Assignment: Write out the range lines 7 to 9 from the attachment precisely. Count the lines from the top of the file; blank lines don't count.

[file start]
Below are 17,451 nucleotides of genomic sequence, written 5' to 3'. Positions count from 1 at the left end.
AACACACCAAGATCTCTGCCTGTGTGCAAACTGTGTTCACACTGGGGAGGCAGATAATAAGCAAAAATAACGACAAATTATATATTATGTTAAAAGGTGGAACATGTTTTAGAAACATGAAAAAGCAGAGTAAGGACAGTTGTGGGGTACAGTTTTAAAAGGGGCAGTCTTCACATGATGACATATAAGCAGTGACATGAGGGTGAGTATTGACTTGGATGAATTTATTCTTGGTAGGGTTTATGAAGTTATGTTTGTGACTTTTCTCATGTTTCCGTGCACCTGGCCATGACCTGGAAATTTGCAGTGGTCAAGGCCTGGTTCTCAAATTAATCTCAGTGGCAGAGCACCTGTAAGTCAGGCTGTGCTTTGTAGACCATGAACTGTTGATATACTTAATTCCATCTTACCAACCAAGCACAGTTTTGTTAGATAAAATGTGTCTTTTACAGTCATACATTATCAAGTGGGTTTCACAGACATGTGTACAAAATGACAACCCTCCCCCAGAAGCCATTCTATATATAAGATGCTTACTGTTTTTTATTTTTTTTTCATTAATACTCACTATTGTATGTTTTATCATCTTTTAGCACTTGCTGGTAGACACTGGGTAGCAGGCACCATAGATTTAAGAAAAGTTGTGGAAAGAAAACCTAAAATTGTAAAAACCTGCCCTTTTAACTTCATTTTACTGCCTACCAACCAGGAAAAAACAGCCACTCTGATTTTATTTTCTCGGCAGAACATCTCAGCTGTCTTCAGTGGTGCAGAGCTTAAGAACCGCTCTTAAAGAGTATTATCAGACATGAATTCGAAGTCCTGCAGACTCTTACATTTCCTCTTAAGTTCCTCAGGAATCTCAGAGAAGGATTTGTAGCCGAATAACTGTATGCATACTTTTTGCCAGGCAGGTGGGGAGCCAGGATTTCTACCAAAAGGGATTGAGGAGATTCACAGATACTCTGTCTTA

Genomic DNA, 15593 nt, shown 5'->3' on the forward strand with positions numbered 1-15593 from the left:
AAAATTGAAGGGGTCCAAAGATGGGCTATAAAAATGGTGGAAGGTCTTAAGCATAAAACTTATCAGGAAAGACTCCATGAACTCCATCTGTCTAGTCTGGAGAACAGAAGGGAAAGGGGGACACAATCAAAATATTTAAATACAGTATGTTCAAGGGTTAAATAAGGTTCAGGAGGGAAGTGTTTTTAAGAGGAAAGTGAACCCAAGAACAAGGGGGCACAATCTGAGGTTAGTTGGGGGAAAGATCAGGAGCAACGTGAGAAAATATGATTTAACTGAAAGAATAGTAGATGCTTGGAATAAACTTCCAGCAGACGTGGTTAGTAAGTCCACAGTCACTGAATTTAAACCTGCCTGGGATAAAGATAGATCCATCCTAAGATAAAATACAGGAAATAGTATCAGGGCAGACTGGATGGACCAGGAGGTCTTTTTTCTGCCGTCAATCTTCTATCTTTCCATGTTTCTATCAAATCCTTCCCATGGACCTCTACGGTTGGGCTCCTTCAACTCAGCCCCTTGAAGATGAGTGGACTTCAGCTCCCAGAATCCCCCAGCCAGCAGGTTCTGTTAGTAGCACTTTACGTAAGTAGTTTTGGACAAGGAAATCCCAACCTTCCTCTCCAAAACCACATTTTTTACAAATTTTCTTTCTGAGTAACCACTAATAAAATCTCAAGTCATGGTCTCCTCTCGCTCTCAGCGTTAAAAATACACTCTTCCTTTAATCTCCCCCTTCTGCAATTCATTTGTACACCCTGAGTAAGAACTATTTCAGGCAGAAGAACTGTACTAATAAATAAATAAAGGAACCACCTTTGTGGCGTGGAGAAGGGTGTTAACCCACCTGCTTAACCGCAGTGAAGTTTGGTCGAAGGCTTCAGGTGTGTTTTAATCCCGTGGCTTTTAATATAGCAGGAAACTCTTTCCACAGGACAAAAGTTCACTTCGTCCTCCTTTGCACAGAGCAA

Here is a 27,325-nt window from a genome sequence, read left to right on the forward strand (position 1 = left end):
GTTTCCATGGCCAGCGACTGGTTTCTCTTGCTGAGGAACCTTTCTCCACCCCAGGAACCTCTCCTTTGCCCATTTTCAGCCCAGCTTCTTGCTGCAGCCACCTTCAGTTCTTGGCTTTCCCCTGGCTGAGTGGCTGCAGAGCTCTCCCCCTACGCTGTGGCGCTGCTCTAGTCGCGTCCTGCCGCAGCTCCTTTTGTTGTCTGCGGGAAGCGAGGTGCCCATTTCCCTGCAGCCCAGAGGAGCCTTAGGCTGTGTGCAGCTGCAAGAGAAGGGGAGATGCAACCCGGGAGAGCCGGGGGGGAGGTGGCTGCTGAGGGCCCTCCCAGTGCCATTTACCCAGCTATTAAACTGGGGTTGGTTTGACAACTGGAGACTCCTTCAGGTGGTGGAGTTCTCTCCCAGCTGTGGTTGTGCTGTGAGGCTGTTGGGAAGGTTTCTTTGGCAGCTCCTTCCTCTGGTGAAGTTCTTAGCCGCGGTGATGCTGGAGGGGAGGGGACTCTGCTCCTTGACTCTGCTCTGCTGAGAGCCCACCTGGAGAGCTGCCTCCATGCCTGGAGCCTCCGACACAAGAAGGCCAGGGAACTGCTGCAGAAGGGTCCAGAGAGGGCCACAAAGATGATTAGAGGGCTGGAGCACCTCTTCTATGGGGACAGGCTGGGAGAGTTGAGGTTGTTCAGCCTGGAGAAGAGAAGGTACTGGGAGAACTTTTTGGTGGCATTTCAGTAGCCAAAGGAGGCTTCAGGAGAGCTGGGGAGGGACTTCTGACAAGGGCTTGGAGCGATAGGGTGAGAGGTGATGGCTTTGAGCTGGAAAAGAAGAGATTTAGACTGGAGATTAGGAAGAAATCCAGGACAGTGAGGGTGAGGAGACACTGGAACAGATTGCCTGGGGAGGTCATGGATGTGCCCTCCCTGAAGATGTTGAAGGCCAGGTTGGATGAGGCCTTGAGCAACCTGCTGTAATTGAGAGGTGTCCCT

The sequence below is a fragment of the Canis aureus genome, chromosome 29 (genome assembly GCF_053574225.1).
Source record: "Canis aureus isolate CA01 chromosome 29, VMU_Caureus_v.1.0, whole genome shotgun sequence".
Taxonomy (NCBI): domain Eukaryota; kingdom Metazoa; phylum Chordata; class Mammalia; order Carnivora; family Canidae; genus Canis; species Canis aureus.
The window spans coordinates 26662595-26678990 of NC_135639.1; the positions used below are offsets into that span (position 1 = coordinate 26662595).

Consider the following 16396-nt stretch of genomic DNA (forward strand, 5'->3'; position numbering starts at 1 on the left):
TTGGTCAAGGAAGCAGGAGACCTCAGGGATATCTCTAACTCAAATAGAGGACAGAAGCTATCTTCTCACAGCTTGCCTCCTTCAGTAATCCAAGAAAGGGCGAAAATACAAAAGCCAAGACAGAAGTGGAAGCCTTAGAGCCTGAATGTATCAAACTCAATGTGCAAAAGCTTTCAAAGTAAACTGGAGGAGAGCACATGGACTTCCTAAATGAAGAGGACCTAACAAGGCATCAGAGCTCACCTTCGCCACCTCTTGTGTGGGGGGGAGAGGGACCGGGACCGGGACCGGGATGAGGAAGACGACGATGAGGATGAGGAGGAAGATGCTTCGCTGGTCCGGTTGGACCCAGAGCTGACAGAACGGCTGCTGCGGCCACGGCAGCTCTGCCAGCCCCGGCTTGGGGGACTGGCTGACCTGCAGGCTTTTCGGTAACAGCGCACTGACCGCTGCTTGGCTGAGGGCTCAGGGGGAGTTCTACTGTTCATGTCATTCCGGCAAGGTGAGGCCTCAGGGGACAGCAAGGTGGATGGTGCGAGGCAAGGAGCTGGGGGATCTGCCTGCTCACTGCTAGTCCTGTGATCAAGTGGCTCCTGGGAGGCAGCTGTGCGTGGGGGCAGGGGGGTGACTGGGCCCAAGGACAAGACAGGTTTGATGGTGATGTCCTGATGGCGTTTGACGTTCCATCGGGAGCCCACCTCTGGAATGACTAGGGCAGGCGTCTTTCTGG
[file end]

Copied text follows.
The sequence below is a fragment of the Canis aureus genome, chromosome 29 (genome assembly GCF_053574225.1).
Source record: "Canis aureus isolate CA01 chromosome 29, VMU_Caureus_v.1.0, whole genome shotgun sequence".
Taxonomy (NCBI): domain Eukaryota; kingdom Metazoa; phylum Chordata; class Mammalia; order Carnivora; family Canidae; genus Canis; species Canis aureus.